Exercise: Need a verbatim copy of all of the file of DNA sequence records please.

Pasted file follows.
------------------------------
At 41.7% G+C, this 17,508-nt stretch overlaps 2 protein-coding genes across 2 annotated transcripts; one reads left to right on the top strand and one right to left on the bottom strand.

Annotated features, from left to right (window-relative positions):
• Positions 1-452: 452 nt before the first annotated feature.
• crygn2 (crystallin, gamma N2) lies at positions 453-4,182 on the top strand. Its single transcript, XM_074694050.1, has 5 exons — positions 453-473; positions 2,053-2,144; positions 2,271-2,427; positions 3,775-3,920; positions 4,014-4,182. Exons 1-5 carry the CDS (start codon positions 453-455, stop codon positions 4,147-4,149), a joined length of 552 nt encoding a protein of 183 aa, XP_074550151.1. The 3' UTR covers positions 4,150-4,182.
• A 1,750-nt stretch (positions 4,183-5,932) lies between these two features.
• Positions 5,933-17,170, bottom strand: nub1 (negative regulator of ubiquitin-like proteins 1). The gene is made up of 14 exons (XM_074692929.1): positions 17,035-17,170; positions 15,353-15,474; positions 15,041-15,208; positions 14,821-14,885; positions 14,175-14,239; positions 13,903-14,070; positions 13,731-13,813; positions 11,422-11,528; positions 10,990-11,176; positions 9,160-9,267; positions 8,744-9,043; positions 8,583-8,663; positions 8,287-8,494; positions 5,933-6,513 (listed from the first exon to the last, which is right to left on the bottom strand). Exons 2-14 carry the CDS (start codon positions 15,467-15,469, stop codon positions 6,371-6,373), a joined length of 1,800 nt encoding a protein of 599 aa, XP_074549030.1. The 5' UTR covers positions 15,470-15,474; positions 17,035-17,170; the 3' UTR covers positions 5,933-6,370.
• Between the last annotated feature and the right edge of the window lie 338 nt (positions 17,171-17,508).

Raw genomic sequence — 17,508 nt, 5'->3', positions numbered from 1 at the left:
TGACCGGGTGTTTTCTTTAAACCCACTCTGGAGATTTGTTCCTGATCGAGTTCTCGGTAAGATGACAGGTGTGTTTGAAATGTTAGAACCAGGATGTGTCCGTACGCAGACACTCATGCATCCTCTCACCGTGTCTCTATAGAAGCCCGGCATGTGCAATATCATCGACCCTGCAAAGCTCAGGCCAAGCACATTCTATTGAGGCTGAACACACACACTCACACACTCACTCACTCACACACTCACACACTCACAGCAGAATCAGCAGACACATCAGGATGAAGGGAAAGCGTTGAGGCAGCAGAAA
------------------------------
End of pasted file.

At 41.7% G+C, this 17,508-nt stretch overlaps 2 protein-coding genes across 2 annotated transcripts; one reads left to right on the top strand and one right to left on the bottom strand.

Annotated features, from left to right (window-relative positions):
• Positions 1-452: 452 nt before the first annotated feature.
• crygn2 (crystallin, gamma N2) lies at positions 453-4,182 on the top strand. Its single transcript, XM_074694050.1, has 5 exons — positions 453-473; positions 2,053-2,144; positions 2,271-2,427; positions 3,775-3,920; positions 4,014-4,182. Exons 1-5 carry the CDS (start codon positions 453-455, stop codon positions 4,147-4,149), a joined length of 552 nt encoding a protein of 183 aa, XP_074550151.1. The 3' UTR covers positions 4,150-4,182.
• A 1,750-nt stretch (positions 4,183-5,932) lies between these two features.
• Positions 5,933-17,170, bottom strand: nub1 (negative regulator of ubiquitin-like proteins 1). The gene is made up of 14 exons (XM_074692929.1): positions 17,035-17,170; positions 15,353-15,474; positions 15,041-15,208; positions 14,821-14,885; positions 14,175-14,239; positions 13,903-14,070; positions 13,731-13,813; positions 11,422-11,528; positions 10,990-11,176; positions 9,160-9,267; positions 8,744-9,043; positions 8,583-8,663; positions 8,287-8,494; positions 5,933-6,513 (listed from the first exon to the last, which is right to left on the bottom strand). Exons 2-14 carry the CDS (start codon positions 15,467-15,469, stop codon positions 6,371-6,373), a joined length of 1,800 nt encoding a protein of 599 aa, XP_074549030.1. The 5' UTR covers positions 15,470-15,474; positions 17,035-17,170; the 3' UTR covers positions 5,933-6,370.
• Between the last annotated feature and the right edge of the window lie 338 nt (positions 17,171-17,508).

Raw genomic sequence — 17,508 nt, 5'->3', positions numbered from 1 at the left:
TGACCGGGTGTTTTCTTTAAACCCACTCTGGAGATTTGTTCCTGATCGAGTTCTCGGTAAGATGACAGGTGTGTTTGAAATGTTAGAACCAGGATGTGTCCGTACGCAGACACTCATGCATCCTCTCACCGTGTCTCTATAGAAGCCCGGCATGTGCAATATCATCGACCCTGCAAAGCTCAGGCCAAGCACATTCTATTGAGGCTGAACACACACACTCACACACTCACTCACTCACACACTCACACACTCACAGCAGAATCAGCAGACACATCAGGATGAAGGGAAAGCGTTGAGGCAGCAGAAA